The meeting was called to order at 8:10PM EST by President Tom Lee and the sign in roster was circulated.
Treasurer’s report was presented by Ray Fallen. The opening balance in the treasury on 1/1/2016 was $2753.56. There was a dues holiday in 2016, but there were voluntary contributions of $290.00 received during 2016. Total disbursements through 1/14/2017 were
$567.40. These included the Super Suite reimbursement to K3LR, CQWW and ARRL Plaque sponsorships and NorthCoastContesters.COM web hosting expenses paid to KA9FOX.
As of 8PM on 1/14/2017, the balance in the treasury was $2475.86 and the financial health of the club is strong.
President Lee pointed out that annual dues are currently $20.00 with a $10.00 voluntary contribution. Dues are waived for new members.
President Lee gave a brief report on the NCC web site. There was a unanimous vote on a resolution commending WebMaster W1NN for his outstanding efforts to modernize the NCC site and keep it updated and relevant.
Vice President Tim Duffy reported on WRTC 2018. Tim suggested that NCC consider sponsorship of one tent in memory of Val, W8KIC. Cost of a single tent is $1,000 and while payment is not due immediately, NCC should pledge its support. It was proposed and approved in a unanimous vote that we sponsor a tent and that NCC would match individual contributions dollar for dollar up to $500.00.
Treasurer Fallen will communicate the procedure for making contributions to NCC members in a separate e-mail. President Lee discussed the appropriate procedure for making contributions, which again will be discussed in Fallen’s forthcoming e-mail.
Fallen also suggested sponsorship of a second tent for a total club contribution to WRTC2018 of up to $1,000. It was verbally agreed that if there were excess contributions over the $500.00 mark, those would be matched up to $1,000. President Lee suggested that if there were a second tent, it would be in the memory of K3TUP.
Lee and Duffy reported on NCC’s 2016 contest participation which continues to be strong and that NCC’s reputation as a force in the Medium Club Category continues to grow.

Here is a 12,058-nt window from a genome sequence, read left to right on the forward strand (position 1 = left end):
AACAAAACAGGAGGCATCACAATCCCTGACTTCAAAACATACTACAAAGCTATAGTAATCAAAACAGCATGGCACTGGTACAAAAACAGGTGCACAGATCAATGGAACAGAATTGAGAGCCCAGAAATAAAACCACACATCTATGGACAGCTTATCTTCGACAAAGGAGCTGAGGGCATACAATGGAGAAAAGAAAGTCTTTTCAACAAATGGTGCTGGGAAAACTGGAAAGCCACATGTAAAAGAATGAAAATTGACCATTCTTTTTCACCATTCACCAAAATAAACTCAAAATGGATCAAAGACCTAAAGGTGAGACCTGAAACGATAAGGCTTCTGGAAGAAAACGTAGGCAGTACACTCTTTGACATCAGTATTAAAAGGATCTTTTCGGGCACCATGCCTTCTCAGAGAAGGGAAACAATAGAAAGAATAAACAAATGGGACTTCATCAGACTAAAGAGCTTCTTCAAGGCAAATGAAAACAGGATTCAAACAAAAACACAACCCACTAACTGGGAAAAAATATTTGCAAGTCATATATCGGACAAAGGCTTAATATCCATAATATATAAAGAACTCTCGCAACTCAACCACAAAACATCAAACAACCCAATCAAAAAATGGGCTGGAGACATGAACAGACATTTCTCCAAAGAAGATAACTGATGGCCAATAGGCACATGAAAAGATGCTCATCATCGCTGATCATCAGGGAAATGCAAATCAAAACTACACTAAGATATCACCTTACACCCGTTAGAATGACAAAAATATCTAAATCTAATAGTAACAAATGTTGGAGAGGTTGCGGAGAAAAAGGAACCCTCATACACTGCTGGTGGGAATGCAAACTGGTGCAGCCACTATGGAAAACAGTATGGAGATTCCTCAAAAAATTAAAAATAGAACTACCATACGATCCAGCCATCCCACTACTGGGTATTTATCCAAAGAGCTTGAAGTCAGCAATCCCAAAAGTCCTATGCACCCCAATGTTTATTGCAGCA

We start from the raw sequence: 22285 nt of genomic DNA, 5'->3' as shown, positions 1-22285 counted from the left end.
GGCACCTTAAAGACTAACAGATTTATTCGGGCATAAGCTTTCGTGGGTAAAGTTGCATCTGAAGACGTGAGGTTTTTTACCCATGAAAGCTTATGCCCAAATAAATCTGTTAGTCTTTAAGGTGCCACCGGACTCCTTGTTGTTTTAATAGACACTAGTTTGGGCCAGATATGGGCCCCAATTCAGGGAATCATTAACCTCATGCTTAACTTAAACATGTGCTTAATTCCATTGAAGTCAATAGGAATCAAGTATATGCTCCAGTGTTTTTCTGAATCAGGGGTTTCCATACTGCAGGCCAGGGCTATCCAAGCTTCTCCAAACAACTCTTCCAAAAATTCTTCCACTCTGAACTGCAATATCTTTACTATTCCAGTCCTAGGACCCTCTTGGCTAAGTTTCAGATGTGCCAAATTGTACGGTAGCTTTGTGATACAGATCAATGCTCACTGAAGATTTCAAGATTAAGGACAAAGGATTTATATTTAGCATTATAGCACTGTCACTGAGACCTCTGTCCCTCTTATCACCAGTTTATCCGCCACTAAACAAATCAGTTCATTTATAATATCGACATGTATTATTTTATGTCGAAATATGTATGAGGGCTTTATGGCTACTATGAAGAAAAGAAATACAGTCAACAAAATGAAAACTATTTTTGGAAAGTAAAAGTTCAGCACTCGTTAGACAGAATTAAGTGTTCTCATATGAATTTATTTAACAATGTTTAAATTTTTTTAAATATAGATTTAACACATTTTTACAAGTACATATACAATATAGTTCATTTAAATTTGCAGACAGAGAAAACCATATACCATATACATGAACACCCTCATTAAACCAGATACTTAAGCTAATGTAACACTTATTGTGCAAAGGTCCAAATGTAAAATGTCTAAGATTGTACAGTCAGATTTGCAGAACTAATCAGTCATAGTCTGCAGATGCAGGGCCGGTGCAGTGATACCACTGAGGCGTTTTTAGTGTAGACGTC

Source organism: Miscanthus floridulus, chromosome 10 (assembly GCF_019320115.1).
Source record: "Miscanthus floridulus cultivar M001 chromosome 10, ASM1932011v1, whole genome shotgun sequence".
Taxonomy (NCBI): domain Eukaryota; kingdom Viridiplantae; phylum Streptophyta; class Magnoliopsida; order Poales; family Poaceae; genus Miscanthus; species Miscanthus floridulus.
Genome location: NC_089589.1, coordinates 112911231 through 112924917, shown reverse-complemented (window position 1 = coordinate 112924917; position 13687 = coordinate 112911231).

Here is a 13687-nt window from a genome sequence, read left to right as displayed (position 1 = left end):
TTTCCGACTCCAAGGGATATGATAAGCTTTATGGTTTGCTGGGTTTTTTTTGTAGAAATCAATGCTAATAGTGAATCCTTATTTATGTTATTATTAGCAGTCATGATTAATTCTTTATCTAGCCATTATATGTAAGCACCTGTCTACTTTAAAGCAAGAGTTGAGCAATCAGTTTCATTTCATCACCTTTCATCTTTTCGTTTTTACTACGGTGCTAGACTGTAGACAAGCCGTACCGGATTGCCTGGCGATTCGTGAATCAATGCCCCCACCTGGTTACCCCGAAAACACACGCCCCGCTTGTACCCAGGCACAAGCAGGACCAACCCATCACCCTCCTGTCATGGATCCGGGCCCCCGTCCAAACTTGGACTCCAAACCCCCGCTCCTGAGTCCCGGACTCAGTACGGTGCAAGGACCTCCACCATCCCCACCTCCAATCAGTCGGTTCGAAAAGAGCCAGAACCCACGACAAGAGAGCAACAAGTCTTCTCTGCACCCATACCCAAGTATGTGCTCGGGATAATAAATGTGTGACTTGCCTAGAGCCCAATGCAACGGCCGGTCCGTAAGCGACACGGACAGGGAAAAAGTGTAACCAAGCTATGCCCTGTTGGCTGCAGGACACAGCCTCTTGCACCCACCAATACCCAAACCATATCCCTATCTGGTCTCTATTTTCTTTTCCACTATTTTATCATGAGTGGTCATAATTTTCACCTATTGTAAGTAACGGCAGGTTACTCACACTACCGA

Vice President Duffy reported on plaque sponsorships (we currently sponsor two for CQ-WW and one for ARRL-DX). Tim is reviewing the availability of additional sponsorships.
The 2016 ARRL club gavel was passed around and received appropriate oohs and ahs. President Lee suggested that going forward, the club gavel be presented to a Warrior who has made significant personal contributions to NCC and contesting. Tom suggested that Hal, W1NN be presented the gavel for his outstanding efforts on the NCC website. The suggested was unanimously and enthusiastically approved.
President Lee suggested a continuation of the dues holiday for 2017, but encouraged individual voluntary contributions be forwarded to Treasurer Fallen. ($310.00 was collected after the meeting.)
There were no new candidates proposed for membership.
Vice President Duffy reported on the progress for the new venue for the 2017 Dayton Hamvention. It is going well. You can view YouTube video (including some incredible drone footage shot by Greg W8WWV) at DXEngineering.COM. Tim encouraged us all to give the new venue a chance and that while nobody should expect perfection the first year, there are over 600 DARA volunteers working hard to make the Dayton experience much, much better than it’s been. Parking at the Fairgrounds will be plentiful and free.
Contest University and the NCC Super Suite will continue at the Crowne Plaza. No changes there.